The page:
A Prose Piece...

Standing on the corner, there seemed little hope of a taxi. Horizontal rain drove into my face, despite attempts to tilt my umbrella, like a knight’s lance, against the elements.  Each car which passed seemed to chuckle as it sprayed a rainbow of shower drops onto my sodden trousers which clung to me like seal skin. Drips rode down my neck and I could feel a growing paddling pool forming in my squishy shoes.  

There seemed to be no black cabs, only ubers, private hires and a succession of smug single commuters in Audis whose impassive faces were continually wiped and reset, with the same disengagement, by the windscreen wipers.  One small boy grinned out of a back window, giving me a cheerful loser sign.  At least he noticed me.

Finally, I caught a glimpse of a large black car coming round a bend. Impulsively I stuck my hand out and the driver pulled up and wound down his window.  “All right, mate?” he said cheerily, “Want a lift?  Hop in!”  

So I gratefully bundled into the front seat, dripping water onto the carpeted floor.  Nice polished wood interior, clean, smelling like new, gliding through the shallows.  

“Been waiting long?”

“Ages. Thank God you stopped.”

“No worries”, he said, “always happy to do a favour.”

A favour.  That’s when it struck me something was odd.  Why a favour? Why the front seat? And now I thought about it, I couldn’t remember seeing a taxi sign.  Turning round, the truth dawned quickly, stopping me in my tracks.  There were no seats in the back, only a long wooden shelf with silver rails and plush red satin cushions.  Quite a few people must have been stopped in those tracks.  Luckily, on this occasion,  I was the only passenger.  It was a hearse.

“Where to, mate?” the driver asked cheerily.  

Realising he probably only knew one route, I thought carefully.  “Just near the flower shop.. the one on Cemetery Drive”, I offered helpfully. Then, unthinkingly, “How’s business?”

“Dead”, he responded, seemingly without any irony and without the faintest smile.  “Not the right season,” he continued, enigmatically.  “I blame Brexit.”

“Oh well, you’ll always be in work though, eh?” I offered helpfully.  “Had anyone famous in?”

“ That astrologer off the telly.” He smiled slightly. “He was a real star… You’d have thought he’d see it coming though.”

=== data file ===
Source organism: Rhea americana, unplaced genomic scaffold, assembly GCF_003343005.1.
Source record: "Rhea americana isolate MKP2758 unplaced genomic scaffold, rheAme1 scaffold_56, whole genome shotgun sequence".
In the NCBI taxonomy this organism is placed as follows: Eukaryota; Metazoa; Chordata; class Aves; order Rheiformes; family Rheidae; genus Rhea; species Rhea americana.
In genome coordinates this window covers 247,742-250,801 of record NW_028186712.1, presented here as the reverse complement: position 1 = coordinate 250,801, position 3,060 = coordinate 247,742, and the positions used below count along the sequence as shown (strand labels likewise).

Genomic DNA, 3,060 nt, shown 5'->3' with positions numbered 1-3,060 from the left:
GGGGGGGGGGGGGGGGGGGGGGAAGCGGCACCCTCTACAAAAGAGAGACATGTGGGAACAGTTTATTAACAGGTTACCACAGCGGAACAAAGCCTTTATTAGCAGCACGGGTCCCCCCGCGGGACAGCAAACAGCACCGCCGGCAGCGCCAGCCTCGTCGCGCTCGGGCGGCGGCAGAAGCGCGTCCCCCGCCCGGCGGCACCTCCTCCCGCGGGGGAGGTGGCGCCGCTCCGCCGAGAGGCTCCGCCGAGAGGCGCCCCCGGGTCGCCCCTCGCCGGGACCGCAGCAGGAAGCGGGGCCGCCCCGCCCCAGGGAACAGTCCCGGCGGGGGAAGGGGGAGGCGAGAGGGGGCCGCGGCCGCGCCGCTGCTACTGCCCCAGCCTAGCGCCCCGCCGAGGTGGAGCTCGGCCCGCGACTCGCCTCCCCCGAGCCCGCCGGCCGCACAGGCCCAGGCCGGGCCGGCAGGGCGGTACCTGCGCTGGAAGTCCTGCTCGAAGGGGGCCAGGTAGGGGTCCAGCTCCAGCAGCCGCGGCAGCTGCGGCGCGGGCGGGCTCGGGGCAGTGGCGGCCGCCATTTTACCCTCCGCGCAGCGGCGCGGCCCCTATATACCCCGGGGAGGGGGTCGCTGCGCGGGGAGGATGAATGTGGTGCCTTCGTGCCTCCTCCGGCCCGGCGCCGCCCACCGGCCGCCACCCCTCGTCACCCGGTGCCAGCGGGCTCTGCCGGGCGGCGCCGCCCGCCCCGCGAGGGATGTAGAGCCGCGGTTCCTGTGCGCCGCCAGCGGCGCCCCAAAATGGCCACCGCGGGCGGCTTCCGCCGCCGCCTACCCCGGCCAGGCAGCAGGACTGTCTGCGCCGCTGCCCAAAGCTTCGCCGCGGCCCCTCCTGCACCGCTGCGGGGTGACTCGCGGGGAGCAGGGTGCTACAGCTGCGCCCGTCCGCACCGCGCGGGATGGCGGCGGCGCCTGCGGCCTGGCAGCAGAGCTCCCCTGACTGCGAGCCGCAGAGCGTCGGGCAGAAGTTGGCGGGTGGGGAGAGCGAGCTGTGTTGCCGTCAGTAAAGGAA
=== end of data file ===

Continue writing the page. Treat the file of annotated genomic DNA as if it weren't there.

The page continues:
“Russell Grant?” I suggested.

 “No, that Roger Moore.”

“Really?”  I knew his acting was pretty dead, but didn’t know he was blessed with astrological foresight.  

“Oh, no, Patrick…not Roger.”

This was becoming more surreal by the minute.  Patrick Moore, the great astronomer, with his famous catch phrase: “The truth is, we just don’t know.”

“At least no-one’s done a runner, though, eh?”

“No.  Nice to have a bit of a chat, though… don’t get much of that in my game,” he said.

 “No, I imagine it might be quite… quiet,” I said, struggling for the right word. “Don’t imagine you get many return fares either.”

He looked at me, quizzically, wondering if he was being mocked, but decided to ignore it.  “Shocking morning,” he said.

“You can say that again”

“Shocking morning.”

This was becoming a Pinter play.

“Used to drive an ambulance, me.  Then I had a breakdown.”

“Oh, poor you… that must have been awful,” I offered, weakly. “Fully recovered?”

“Yeah, just the alternator, the AA guy said, had it fixed in 10 minutes.  Not so good for our passenger, though…. “ His voice tailed off….

As the queue of cars built up behind us, I tried to picture this guy responding to a major emergency.  Maybe that had something to do with his change of career path. 

Then I started to wonder if I should pay him. Like that Greek ferry man, maybe I should wait till he got me to the other side, as Chris Rea would put it, or maybe put a couple of coins in my eyes just in case.  

“I’ll give you my card if you like,” he said. “Could probably do you a deal.”

“Do you know something I don’t?” I quipped.

Again, silence, and a quizzical look out of the corner of his eye.

“Actually, anywhere here is great, mate.  Just realised I need to pop in here.”  I needed to get out, despite the still lashing rain.  Only then I realised the shop I had spotted was a nail bar.

“No worries, mate.  Look after yourself. Catch up with you soon.”

“Not if I see you first.”

Then back into the pouring rain, catching my death of cold.

Was it all a dream?  Was he a ghost, like something from A Wonderful Life?  The truth is, we just don’t know….

Hailing a Hearse

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◄ SPECS AND MUGS... AND SAUSAGE ROLLS

It's Not You... It's Me: A Brexit Breakup Poem ►

Comments

<Deleted User> (22247)

Sun 7th Jul 2019 19:40

Laughed out loud at the breakdown business, scared the dogs awake!

You are very engaging!

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Jason Bayliss

Sun 7th Jul 2019 19:00

Brilliant, the only thing I would fault you on is it was so engaging, I'd now like to read the whole book, so could you write it please?

J. x

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